Saturday, 23 January 2016

The Name of God is Mercy

When he edited Adrienne von Speyr's book Confession in 1960, Fr von Balthasar wrote at the end of his foreword:
It is fashionable today to speak of a "sacrament of penance" instead of "confession". In a certain superficial historical sense this may be correct to the extent that in the first centuries confession was present in Christian consciousness primarily under the aspect of penance. However, everyone knows that in reality this was only an initial seed and not the full-grown plant. Indeed, it was a seed that scarcely suggested the dogmatic basis just mentioned [ie the Trinitarian and Christological basis that is the subject of Adrienne's book], a basis whose centre is expressed by "confession" (Augustine's confessio, to admit or confess). Thus there is no real reason to dispense with the traditional word.
I suspect that Fr von Balthasar would all the more strongly speak against the use of the word "reconciliation", though he must have had to come to terms with the title of the sacrament as the Sacrament of Penance used in the 1983 Code of Canon Law. He might have found some consolation in the Catechism of the Catholic Church, where the title "confession" is included along with the other titles now used of the sacrament:
It is called the sacrament of confession, since the disclosure or confession of sins to a priest is an essential element of this sacrament. In a profound sense it is also a "confession" - acknowledgment and praise - of the holiness of God and of his mercy towards sinful man.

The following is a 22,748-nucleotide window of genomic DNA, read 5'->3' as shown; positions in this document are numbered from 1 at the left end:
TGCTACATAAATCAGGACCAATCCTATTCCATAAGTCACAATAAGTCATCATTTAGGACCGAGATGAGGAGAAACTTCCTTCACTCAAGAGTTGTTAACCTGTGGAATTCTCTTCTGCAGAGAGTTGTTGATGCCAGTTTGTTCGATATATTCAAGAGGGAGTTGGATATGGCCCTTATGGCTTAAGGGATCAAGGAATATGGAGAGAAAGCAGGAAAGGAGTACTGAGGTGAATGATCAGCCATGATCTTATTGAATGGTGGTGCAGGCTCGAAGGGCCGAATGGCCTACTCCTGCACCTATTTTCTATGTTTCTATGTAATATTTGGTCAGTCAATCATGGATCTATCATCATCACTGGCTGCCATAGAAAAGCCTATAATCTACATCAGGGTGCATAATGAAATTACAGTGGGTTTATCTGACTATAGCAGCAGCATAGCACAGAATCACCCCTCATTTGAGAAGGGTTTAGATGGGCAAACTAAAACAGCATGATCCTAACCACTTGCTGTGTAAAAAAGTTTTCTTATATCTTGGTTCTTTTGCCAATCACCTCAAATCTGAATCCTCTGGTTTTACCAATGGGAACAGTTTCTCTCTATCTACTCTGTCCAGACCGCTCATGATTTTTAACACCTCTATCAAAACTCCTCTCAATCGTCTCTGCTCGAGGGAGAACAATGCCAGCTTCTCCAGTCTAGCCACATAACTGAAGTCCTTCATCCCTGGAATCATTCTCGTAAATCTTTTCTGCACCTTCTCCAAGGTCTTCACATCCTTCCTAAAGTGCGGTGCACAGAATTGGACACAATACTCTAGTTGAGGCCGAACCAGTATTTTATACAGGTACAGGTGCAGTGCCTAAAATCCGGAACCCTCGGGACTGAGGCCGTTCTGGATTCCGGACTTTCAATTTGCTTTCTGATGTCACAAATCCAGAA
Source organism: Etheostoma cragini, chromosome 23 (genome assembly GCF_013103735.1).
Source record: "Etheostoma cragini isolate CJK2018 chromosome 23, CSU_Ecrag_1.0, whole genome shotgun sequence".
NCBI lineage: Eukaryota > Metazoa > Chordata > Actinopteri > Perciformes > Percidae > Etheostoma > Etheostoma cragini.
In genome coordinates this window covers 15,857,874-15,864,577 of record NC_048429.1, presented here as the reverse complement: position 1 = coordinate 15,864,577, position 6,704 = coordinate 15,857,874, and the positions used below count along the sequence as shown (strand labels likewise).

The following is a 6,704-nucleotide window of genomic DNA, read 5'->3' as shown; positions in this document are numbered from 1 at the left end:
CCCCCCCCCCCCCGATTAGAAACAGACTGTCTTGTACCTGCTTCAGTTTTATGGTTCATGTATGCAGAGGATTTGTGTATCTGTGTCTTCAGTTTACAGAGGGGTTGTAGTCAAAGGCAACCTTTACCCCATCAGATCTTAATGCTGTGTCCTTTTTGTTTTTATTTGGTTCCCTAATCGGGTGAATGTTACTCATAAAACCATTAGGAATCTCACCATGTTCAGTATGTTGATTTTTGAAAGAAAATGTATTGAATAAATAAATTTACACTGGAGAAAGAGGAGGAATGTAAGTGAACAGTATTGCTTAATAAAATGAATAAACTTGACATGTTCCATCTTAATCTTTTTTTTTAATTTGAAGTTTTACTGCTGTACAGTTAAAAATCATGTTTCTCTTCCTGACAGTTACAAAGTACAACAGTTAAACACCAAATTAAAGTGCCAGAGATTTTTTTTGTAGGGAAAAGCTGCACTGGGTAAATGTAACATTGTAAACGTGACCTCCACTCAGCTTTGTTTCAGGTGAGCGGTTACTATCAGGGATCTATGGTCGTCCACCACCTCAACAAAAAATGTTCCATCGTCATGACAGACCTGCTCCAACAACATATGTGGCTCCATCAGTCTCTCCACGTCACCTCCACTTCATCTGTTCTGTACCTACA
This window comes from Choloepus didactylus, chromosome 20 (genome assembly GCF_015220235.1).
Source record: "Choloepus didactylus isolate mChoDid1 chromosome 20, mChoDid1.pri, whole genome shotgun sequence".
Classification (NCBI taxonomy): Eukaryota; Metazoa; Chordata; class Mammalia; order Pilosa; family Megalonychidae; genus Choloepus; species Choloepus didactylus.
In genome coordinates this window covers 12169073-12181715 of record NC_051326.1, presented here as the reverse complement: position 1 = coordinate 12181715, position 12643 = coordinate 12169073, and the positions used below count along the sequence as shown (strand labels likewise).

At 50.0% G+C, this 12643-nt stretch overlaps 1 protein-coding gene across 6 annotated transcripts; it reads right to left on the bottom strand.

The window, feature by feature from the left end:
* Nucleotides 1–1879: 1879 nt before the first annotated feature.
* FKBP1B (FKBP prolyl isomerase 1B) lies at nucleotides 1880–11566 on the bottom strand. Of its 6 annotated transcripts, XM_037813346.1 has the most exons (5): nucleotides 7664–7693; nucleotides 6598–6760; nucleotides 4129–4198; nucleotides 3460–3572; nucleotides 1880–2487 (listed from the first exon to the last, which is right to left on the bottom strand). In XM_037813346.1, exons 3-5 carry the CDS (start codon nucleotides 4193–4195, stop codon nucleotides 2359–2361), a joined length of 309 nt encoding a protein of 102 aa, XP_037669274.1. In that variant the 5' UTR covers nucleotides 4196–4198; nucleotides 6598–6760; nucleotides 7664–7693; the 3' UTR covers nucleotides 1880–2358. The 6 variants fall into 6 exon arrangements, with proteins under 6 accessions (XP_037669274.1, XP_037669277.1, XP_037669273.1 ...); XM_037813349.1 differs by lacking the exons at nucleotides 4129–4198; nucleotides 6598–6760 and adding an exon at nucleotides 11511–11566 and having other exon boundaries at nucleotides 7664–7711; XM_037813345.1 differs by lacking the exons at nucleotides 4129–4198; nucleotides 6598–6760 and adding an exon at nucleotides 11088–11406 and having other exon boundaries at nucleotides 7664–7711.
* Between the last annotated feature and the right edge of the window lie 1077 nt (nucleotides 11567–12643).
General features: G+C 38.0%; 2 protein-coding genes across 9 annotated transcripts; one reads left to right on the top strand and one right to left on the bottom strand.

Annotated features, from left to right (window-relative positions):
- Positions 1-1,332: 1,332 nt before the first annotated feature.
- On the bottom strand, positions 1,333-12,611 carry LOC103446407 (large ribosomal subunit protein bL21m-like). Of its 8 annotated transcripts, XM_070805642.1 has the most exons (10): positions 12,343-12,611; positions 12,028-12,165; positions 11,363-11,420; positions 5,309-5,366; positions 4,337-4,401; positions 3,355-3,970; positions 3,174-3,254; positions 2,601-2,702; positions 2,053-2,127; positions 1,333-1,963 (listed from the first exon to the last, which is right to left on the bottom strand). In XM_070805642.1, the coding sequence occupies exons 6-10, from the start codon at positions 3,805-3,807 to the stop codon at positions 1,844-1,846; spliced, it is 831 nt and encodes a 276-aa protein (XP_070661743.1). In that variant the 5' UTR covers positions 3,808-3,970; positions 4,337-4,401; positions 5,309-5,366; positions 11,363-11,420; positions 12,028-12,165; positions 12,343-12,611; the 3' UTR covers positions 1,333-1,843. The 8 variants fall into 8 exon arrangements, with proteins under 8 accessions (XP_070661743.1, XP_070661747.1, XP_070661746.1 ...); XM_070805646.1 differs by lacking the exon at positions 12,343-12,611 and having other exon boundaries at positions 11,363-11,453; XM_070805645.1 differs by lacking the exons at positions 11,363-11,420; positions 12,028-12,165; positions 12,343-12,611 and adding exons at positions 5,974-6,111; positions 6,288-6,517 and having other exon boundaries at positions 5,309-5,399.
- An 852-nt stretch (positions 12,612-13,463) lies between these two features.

When Pope Francis' book The Name of God is Mercy arrived this week, it was therefore striking to see a chapter entitled "The Gift of Confession":
It is true that I can talk to the Lord and ask him for forgiveness, implore him. And the Lord will forgive me immediately. But it is important that I go to confession, that I sit in front of a priest who embodies Jesus, that I kneel before Mother Church called to dispense the mercy of Christ. There is objectivity in this gesture of genuflection before the priest; it becomes the vehicle through which grace reaches and heals me.  
And again, at the beginning of a short chapter devoted to how Catholics should live the Year of Mercy, Pope Francis identifies confession as the first of the important things that should be done to live the Year of Mercy:
[The believer] should open up to the mercy of God, open up his heart and himself, allow Jesus to come toward him by approaching the confessional with faith. And he should try and be merciful with others. 

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